Does every crime warrant the death penalty?

by Symptom Advice on March 9, 2012

Does every crime warrant the death penalty? if so, you have no problem with the way inmates are treated in Arizona’s prisons.

If not, then there is terrible, unacceptable truth to the lawsuit filed earlier this week by the American Civil Liberties Union claiming that Arizona’s prisons systematically violate inmates’ protection from “cruel and unusual” punishment under the eight Amendment.

The day the lawsuit was filed I wrote about it for  I didn’t expect public reaction to be all that positive. it wasn’t. Not based on some of the responses I received from readers.

Daniel Pochoda, legal director of the ACLU of Arizona told me, “if someone in prison loses a leg because of symptoms that were ignored, as has happened, or someone goes blind, or other things that leave them incapacitated, for the most part these individuals will get out of prison. And because of their inability to work they will wind up on the public dole and we will pay for them in the long term. but that isn’t the most important part. The most important part is doing what is right. Allowing people to die so horribly, that can’t be OK."

Or can it?

Here are a few examples cited in the lawsuit, followed by examples of responses I received from readers.

LAWSUIT: “For two years, mr. (Ferdinand) Dix … exhibited many symptoms consistent with lung cancer, including a chronic cough and persistent shortness of breath, and he tested positive for tuberculosis. Due to the metastasized cancer, mr. Dix’s liver was infested with tumors and grossly enlarged to four times normal size, pressing on other internal organs and impeding his ability to eat, but no medical staff even performed a simple palpation of his abdomen. Instead, medical staff told him to drink energy shakes. When mr. Dix was finally taken to an outside hospital in a non-responsive state in February 2011, his abdomen was distended to the size of that of a full-term pregnant woman … mr. Dix died from the untreated cancer a few days after ADC finally sent him to the hospital.”

READER: “I didn’t realize prison was supposed to be a five star resort.”

LAWSUIT: “in July 2010 … Tony Lester (an inmate) who had paranoid schizophrenia, multiple personality disorder, and auditory hallucinations, had been taken off suicide watch, taken off his medications, and housed in the general population, where he was given a hygiene kit that included a razor. He used the razor blade to slit his throat, groin, and wrists, and he wrote the word “VOICES” in his blood on an envelope. An ADC internal investigation found that the four responding officers stood by and did not administer any basic first aid.”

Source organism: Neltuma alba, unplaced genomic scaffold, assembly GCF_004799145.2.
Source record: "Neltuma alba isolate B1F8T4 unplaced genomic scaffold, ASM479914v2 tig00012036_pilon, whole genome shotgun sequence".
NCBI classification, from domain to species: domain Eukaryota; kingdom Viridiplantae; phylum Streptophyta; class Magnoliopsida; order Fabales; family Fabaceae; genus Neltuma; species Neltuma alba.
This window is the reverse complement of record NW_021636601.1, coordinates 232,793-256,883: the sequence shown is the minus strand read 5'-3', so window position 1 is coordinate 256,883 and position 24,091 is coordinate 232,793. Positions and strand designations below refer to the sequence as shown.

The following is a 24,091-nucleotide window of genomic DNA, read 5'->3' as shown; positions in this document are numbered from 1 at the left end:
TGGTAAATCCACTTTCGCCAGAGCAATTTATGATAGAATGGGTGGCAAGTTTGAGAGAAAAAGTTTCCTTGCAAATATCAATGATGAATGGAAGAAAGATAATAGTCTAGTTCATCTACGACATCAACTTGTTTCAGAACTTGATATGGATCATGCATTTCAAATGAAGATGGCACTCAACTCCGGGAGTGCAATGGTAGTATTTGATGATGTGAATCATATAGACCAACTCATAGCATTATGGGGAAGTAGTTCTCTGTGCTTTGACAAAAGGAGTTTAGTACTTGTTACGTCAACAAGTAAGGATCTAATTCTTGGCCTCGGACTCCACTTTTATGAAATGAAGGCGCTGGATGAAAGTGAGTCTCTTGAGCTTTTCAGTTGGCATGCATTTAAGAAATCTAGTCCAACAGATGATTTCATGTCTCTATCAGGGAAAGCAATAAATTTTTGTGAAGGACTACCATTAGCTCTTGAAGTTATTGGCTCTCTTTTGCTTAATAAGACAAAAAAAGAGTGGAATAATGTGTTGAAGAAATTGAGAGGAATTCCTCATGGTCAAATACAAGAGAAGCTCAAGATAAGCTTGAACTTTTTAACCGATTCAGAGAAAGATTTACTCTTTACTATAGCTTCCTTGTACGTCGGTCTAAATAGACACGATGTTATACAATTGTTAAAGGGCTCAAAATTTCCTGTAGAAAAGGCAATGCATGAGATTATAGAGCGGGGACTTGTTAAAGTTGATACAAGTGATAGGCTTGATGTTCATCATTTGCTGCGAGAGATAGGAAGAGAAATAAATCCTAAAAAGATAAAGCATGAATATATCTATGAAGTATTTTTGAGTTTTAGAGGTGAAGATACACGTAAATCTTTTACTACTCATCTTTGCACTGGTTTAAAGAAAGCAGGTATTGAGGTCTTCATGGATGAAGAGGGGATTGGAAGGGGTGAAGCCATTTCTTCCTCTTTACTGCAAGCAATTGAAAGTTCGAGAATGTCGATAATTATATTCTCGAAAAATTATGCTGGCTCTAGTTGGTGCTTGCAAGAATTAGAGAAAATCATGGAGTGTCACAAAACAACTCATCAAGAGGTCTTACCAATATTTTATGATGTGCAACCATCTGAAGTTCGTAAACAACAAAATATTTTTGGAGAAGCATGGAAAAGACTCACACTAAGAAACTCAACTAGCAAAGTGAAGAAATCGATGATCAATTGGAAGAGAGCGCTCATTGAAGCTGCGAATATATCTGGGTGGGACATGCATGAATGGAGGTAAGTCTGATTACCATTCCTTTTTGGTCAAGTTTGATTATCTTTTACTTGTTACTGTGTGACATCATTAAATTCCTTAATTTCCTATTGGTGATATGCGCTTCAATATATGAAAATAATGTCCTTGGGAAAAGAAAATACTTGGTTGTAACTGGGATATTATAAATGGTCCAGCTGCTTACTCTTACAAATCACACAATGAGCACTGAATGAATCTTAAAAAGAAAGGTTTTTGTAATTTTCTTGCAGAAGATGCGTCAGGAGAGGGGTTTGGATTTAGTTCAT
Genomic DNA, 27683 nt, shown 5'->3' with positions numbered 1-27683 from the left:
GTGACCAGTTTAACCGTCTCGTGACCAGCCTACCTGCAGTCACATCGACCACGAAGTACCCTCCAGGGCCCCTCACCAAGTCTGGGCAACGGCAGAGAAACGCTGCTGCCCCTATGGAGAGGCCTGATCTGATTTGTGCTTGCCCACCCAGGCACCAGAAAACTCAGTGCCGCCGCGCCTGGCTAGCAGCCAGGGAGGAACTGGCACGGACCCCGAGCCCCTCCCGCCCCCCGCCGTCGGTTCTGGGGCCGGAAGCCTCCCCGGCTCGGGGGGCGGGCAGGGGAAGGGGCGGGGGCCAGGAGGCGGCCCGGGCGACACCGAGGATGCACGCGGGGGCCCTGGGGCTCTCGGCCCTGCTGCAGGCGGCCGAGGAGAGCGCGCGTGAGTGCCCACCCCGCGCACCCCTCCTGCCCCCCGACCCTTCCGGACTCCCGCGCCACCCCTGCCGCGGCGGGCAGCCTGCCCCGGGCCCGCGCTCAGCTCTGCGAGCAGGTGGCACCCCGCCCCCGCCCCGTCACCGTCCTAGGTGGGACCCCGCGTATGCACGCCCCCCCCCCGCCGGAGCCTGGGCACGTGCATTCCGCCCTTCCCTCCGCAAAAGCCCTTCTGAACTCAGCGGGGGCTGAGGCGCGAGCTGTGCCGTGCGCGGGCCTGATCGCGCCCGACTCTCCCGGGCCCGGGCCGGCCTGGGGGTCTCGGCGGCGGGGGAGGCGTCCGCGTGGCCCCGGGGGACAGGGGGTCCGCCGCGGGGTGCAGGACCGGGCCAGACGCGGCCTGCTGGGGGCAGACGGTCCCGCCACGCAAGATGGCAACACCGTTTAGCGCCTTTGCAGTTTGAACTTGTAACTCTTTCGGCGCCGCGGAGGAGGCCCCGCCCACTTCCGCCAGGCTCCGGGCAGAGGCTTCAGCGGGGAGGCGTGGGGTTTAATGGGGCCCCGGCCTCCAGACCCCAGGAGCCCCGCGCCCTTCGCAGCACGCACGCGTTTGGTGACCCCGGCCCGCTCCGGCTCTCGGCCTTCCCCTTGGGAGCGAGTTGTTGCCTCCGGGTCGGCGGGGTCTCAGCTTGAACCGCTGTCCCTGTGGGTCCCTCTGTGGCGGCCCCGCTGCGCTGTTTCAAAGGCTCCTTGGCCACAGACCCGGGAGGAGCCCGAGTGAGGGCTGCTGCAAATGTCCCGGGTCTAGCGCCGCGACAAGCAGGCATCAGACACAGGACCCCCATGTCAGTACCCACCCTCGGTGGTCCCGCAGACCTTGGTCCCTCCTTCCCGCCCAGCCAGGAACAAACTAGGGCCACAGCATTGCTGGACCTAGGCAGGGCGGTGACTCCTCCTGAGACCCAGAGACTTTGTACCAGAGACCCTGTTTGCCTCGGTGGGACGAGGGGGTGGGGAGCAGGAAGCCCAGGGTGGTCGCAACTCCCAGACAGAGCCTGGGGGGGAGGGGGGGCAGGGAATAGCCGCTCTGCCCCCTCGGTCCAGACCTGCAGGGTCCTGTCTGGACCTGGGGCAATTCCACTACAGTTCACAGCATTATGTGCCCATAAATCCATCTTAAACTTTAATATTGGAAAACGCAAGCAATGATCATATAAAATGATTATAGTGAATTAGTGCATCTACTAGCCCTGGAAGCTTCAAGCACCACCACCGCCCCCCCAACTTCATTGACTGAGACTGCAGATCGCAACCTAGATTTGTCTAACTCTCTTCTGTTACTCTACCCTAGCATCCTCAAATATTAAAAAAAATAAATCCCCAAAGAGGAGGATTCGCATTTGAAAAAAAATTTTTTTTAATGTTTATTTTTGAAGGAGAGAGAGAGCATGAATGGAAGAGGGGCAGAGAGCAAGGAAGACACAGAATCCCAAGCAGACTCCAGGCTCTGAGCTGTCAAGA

READER: “I’m sorry, take care of our VETERANS first, criminals are just that, criminals.”

LASWUIT: “in another example, in May 2011, a prisoner who was four months pregnant began experiencing painful contractions and spotting blood, and went to Perryville’s medical unit. The staff person on duty told her it was nothing serious, that her problems were “all in your head” … She was sent back to her living unit, and she continued to experience great pain and cramping for an hour and a half, until she miscarried.”

READER: “if I got cancer right now I would die too, as I have no way to pay for any treatment. is that fair? I work every single day, pay my bills … but because we have to spend millions on (inappropriate term) and prisoners’ care there is nothing left for anyone else.”

The sister of Ferdinand Dix told me that her brother, who died from untreated cancer, had been sentenced to five or six years in prison for drug related offenses.

“Yes, my brother battled with addiction and was incarcerated for it,” she said. “but he was also my mother’s son, my brother and a friend when you needed one.  above all else, however, he was a human being who did not deserve to suffer as he had been suffering while an inmate…”

Unless every crime warrants a death sentence.

(Column for Mar. 8, 2012 Arizona Republic)

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